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News flash: Traffic is getting worse

I know, I’m as shocked as you are.

It’s a common dilemma for Houston motorists. Congestion in Houston increased sharply from 2013 to 2014, according to a report released Tuesday by TomTom, developer of the mapping and traffic data fed to phones and other GPS devices.

Analysts said trips in the region on average last year took 25 percent longer than they would have in free-flowing conditions, compared with 21 percent longer in 2013.

This means that a hypothetical 30-minute, congestion-free trip, on average, takes about 52 minutes at peak commuting times. For an entire year, it means drivers waste 85 hours – more than 3.5 days – plodding along the highways and streets of Houston.

It’s the first increase in TomTom’s traffic index for Houston in four years after three consecutive years of slight declines.

Growing cities with robust economies tend to experience the biggest increases in traffic. Oil price dips notwithstanding, Houston certainly fits the bill, said Tony Voigt, the program manager for the Texas A&M Transportation Institute’s Houston office.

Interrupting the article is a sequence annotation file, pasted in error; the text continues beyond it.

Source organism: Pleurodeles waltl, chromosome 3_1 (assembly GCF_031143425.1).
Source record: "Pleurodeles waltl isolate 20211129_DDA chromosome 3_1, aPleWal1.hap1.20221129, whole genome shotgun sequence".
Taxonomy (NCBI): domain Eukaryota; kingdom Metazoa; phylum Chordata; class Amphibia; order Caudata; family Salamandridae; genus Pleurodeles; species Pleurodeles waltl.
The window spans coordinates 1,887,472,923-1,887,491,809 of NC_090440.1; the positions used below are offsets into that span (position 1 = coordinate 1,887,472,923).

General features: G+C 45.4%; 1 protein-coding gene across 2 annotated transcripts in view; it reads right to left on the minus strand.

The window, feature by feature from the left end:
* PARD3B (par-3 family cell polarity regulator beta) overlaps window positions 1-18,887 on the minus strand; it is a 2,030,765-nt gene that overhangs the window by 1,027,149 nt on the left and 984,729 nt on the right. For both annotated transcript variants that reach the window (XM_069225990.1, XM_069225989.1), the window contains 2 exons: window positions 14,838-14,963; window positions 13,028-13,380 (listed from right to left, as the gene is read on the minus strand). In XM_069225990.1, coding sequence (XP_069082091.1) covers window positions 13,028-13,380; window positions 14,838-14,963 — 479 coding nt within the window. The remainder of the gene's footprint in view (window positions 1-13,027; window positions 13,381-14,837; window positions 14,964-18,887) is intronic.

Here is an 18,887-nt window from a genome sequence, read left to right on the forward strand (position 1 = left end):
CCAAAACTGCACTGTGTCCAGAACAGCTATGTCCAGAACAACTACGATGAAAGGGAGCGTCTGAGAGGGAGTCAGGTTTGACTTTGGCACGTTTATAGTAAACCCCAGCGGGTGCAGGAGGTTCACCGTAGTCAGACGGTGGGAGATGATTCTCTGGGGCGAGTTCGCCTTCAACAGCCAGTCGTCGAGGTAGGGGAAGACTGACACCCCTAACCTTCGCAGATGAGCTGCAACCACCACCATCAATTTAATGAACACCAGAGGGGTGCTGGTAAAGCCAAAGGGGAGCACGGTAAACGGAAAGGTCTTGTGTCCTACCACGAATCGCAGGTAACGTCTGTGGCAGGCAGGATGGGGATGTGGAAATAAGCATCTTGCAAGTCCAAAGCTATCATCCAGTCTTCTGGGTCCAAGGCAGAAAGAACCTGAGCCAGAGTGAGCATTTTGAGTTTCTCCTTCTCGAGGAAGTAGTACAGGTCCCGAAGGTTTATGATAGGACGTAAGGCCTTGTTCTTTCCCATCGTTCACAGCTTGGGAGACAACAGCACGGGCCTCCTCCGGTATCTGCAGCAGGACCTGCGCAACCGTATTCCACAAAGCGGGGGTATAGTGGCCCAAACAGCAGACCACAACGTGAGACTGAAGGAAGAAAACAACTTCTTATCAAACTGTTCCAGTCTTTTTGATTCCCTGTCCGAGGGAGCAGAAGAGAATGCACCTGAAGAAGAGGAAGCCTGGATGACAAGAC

Voigt said local analysis supports the conclusion in the TomTom report: More local streets and highways are more congested for more hours of the day. Even weekend trips to some spots – notably retail corridors – can be increasingly time-consuming.

“This is a result of more people living here as compared to two or three years ago and our economy being very active and healthy,” Voigt said.

The rest of the story goes on in that vein, and you can read it for yourself if you’re interested. What I’m interested in is this: The I-10 expansion project was completed in October, 2007. Certainly at the time, traffic flowed much more smoothly than it had before the project began in 2003, but just as certainly, it’s slower now. That’s especially the case for I-10 between downtown and the West Loop, since all those new drivers on the widened freeway still have to go somewhere. What I’d like to know is this: How do the average speeds on I-10 now for various stretches compare to what they were in 2003? I would expect that overall it’s still better, but is it $2.8 billion worth of better? And at what point are we going to start hearing a call to Do Something about traffic on I-10 being too damn much again? Like I said, I’m just curious. I’m sure TxDOT and/or TransStar has that data, but I’m not curious enough yet to pursue getting it and doing something with it. Am I the only one who wonders about this? For more on the report in the story, see Hair Balls and Dallas Transportation.

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